This weekend I did my regular global macro review. This is when I go country by country analyzing the weekly and daily charts of all of the stock markets around the world. Each chart includes a momentum study (14-period RSI) and a 200 period moving average that we use to help with trend recognition. I trade indexes all over the world, simply because I can. Why wouldn’t I? [Read more…]
Going country by country all over the world is one of the best tools that we have as market participants. The value that I’ve gotten over the years from looking at the behavior of all of the countries, instead of just the U.S. is a huge factor in why I am such a top/down weight-of-the-evidence guy. There are signs of strength and weakness that we see from international markets that might not be so obvious in the S&P500, for example.
Last September, I promise you that the reason I got bullish tactically was not because of what I was seeing in the United States, but what was happening around the world. There were simply too many bullish momentum divergences and downside objective achieved internationally to ignore. Something was up, and in fact, the counter-trend rally that we got in the U.S. actually exceeded my expectations.
One of the more valuable tools that we have as market participants is Relative Strength. Where are the weaker areas of the market and where are the stronger ones? This concept can be seen among individual US Sectors. For example Financials have been laggards while Healthcare has been a leader. You can take that one step further and look at the relative strength out of Wells Fargo, while Citigroup has been one of the worst names in the Financial sector. But as you guys know, I like to take my analysis globally and look for relative strength among different types of countries and regions. India this March really stood out when compared to the other BRIC nations (see here). While Russia, Brazil and China were breaking to new lows, India was breaking out to new highs. I simply can’t call it a coincidence that India then rallied 35% from March while the others continued to struggle.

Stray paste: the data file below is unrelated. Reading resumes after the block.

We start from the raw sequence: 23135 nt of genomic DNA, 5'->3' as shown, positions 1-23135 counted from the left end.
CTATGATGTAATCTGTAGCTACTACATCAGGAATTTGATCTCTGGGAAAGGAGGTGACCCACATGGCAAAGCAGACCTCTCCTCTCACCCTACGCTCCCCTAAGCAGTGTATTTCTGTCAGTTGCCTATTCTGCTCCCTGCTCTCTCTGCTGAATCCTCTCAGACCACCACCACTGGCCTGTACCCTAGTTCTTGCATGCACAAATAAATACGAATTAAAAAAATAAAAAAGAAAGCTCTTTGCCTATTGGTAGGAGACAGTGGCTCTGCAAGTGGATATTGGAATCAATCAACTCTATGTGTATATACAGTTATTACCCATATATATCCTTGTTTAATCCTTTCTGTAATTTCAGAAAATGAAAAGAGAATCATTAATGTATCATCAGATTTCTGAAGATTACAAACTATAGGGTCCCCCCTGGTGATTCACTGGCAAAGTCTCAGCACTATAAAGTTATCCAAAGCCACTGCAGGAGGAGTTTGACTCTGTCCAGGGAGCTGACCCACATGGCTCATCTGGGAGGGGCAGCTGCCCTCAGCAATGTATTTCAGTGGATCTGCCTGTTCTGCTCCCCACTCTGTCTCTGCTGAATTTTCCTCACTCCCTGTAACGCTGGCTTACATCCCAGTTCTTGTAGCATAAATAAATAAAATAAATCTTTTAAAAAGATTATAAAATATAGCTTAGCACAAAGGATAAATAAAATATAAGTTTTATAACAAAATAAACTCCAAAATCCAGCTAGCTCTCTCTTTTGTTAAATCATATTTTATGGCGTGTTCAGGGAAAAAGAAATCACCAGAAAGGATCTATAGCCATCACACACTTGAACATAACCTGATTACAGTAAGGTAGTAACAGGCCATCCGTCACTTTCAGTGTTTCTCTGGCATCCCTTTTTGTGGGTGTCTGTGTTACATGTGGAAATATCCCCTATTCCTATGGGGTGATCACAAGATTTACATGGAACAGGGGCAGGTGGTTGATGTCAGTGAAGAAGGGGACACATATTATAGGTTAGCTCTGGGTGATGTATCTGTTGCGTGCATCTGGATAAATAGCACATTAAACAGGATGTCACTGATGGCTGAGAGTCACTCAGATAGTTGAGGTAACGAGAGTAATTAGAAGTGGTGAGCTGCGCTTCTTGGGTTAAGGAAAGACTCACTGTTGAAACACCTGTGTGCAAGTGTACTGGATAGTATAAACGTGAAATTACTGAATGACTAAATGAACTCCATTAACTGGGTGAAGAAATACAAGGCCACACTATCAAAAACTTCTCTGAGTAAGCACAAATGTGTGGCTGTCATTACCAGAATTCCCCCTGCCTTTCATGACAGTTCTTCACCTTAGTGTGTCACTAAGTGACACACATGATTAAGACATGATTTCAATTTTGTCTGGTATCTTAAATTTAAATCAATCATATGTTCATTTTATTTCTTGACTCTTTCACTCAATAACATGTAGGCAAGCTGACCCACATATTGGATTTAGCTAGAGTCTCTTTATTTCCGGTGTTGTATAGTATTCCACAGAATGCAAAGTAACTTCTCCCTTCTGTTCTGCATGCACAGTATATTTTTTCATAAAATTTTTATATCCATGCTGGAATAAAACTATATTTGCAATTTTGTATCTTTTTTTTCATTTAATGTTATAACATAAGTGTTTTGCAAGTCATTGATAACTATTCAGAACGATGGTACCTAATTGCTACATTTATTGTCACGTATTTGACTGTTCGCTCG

Today we’re taking a closer look at Europe. Members of Eagle Bay Solutions receive a much more detailed report of Europe every week that also includes the rest of the countries around the world on multiple timeframes with additional momentum analysis and price projections. I wanted to share with you guys just a few simple charts from Europe comparing some of the laggards to these two leaders: Belgium and Switzerland. What stands out to me is where these two countries are relative to their 200-week moving averages. From a structural perspective, all of the European nations tested or briefly broke this particular long-term smoothing mechanism. These are all 6 year charts. Notice the differences:
Here is the Euro Stoxx 50 $FEZ representing Europe as a group breaking the 200-week moving average:
Going through each of the individual country ETFs in Europe, these two in particular really stand out. It could be nothing. Or we can look back 6 months from now and say, “oh wow that was the tell”. I guess we’ll see. But either way, I think this is a good exercise regardless of the asset class or group of stocks or ETFs that we’re analyzing. I think there’s something here. Maybe they hold up better if stocks continue to struggle as they have been throughout 2014. Maybe on the next rally these are the outperformers. Maybe there are some good pair trades where these two can be the numerators while the laggards are on the short side of the pair. Execution-wise, it really just depends on your goals, time horizon and risk tolerance. But once that is defined, I think this can be a good starting point.
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Tags: $EWI $EWP $EWG $EWK $FEZ $EWL $EWD